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Burn, Hollywood burn…

Ever seen a fire out of control?
This is the brush fire season in California, and true to form, a big chunk of LA is on fire right now as I write this. Fire has always fascinated and scared the shit out of me.
The first time I was aware of how incredibly powerful it is was when I accidentally started a brushfire when I was 13.
Some friends and I were lighting fire crackers off in a field when some dry grass caught fire and started to spread. We stomped on the flames, but there was a lot of grass and a lot of wind, and within moments we realized we had fucked up big time and the fire had gotten out of control.
I ran to a nearby street, and as luck would have it, some cops were driving by. I flagged them down and told them what was happening, they got pissed and called the fire department, and that was the end of it. We got off very lucky. No one got hurt, the fire was put out quickly and there was no property damage. But it was just luck that it turned out that way, and I knew it very well.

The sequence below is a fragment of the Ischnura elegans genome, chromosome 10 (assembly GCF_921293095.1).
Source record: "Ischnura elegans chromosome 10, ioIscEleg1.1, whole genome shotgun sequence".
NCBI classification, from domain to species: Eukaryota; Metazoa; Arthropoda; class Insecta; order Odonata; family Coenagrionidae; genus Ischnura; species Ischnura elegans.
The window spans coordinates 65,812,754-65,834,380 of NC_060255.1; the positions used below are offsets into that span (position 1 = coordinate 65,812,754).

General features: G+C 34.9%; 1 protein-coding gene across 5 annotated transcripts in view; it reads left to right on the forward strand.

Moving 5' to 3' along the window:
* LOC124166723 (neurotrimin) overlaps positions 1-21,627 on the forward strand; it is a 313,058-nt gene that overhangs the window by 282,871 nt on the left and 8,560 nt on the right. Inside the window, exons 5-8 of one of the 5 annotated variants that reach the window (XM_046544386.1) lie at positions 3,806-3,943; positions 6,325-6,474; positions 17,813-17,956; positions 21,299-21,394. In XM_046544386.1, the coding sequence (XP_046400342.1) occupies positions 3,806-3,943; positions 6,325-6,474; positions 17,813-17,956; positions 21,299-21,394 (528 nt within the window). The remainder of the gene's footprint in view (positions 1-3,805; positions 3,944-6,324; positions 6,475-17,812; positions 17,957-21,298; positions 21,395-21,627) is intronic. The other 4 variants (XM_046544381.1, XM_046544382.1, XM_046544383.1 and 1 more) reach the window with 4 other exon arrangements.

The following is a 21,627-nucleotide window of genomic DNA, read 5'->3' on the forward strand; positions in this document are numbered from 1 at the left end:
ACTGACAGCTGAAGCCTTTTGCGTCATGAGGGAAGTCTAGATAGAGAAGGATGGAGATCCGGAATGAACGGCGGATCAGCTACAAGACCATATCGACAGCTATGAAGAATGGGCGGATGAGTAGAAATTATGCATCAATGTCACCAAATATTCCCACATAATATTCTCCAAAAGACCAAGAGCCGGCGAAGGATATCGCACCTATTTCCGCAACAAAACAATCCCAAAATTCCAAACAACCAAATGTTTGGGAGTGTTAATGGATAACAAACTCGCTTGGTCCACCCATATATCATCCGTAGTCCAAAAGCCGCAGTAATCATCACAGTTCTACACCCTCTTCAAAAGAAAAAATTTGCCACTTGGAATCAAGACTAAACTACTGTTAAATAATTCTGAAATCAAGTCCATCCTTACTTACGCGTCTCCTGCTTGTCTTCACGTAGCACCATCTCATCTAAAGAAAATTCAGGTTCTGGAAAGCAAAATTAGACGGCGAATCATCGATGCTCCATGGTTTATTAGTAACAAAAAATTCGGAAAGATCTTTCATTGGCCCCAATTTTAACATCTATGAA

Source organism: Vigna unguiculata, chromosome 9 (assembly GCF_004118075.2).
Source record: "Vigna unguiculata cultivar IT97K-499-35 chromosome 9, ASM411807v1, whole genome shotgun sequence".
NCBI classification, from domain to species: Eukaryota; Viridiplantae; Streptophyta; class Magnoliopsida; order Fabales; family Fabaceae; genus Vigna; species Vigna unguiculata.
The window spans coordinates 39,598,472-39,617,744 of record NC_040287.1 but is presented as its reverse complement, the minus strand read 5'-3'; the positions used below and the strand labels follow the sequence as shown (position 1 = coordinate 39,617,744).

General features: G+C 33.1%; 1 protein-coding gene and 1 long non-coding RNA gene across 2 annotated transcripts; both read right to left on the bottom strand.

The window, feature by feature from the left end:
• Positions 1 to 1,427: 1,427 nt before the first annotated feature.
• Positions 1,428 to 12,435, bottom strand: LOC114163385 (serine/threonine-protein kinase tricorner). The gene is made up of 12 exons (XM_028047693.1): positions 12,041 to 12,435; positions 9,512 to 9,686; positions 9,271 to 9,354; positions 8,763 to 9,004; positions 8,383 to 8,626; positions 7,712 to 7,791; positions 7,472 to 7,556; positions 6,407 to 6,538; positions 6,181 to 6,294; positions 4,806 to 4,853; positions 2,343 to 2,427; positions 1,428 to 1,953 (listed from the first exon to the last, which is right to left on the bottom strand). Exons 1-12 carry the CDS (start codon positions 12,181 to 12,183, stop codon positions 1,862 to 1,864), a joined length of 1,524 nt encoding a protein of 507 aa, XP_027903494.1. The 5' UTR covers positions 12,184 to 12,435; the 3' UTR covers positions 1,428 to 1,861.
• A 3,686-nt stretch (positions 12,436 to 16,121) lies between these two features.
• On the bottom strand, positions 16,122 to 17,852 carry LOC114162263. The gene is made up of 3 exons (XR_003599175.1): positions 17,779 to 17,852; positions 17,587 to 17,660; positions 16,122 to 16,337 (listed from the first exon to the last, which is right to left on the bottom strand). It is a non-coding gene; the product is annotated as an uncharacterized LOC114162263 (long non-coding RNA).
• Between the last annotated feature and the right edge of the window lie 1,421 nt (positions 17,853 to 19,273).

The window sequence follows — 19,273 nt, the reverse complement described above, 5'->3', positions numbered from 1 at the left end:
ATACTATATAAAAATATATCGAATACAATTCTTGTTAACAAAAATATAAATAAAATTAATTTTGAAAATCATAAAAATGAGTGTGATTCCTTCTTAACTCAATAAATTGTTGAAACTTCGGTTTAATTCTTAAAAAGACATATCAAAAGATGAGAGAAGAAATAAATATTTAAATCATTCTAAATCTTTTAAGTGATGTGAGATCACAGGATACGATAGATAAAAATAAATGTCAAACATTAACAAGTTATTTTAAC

I can still remember that sick, panicky feeling when the fire was spreading, and I knew we couldn’t put it out. That feeling of “oh fuck!” It was something I never thought was going to happen.
There was this realization that this thing that I had taken for granted, this common element called “fire” was so much more amazing than I had ever thought before. I never really gave it much thought at all until it got away from me that day. It was just this thing, “fire,” that’s always been around.

After it happened though, I thought about fire a lot. I thought about how amazing it was that anyone could just walk into a store and buy a lighter and go start a fire.
Then I thought about how fucking stupid most people were, and how incredible it was that this shit isn’t happening everywhere, all day long.

The California wildfires of 2 years ago went on for over a week, and for the first few days it was something I sort of casually paid attention to on the news.

“Top stories at five, there’s a wild fire burning out of control, and people are being forced to evacuate their homes…”

Nothing new here. Another fire, another accident on the highway, another celebrity got busted for driving drunk, blah blah blah…
You get numb to it. That shit happens in California every year.

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The weather here is great.
It’s always warm and hardly ever rains, but the downside is that the hills are covered with dry brush, and all it takes is one douche bag tossing a cigarette out the window to fuck things up for everyone. You get used to it. You expect it.